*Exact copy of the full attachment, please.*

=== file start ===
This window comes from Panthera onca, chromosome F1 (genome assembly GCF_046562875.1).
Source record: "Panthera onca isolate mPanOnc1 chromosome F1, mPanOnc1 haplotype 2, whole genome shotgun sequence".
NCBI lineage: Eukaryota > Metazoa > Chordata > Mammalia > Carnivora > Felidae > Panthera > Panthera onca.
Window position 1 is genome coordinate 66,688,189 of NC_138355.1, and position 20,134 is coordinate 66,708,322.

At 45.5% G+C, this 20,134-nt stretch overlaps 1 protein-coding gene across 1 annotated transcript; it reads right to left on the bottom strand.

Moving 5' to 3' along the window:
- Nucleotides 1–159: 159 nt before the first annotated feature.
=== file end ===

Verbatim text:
This window comes from Panthera onca, chromosome F1 (genome assembly GCF_046562875.1).
Source record: "Panthera onca isolate mPanOnc1 chromosome F1, mPanOnc1 haplotype 2, whole genome shotgun sequence".
NCBI lineage: Eukaryota > Metazoa > Chordata > Mammalia > Carnivora > Felidae > Panthera > Panthera onca.
Window position 1 is genome coordinate 66,688,189 of NC_138355.1, and position 20,134 is coordinate 66,708,322.

At 45.5% G+C, this 20,134-nt stretch overlaps 1 protein-coding gene across 1 annotated transcript; it reads right to left on the bottom strand.

Moving 5' to 3' along the window:
- Nucleotides 1–159: 159 nt before the first annotated feature.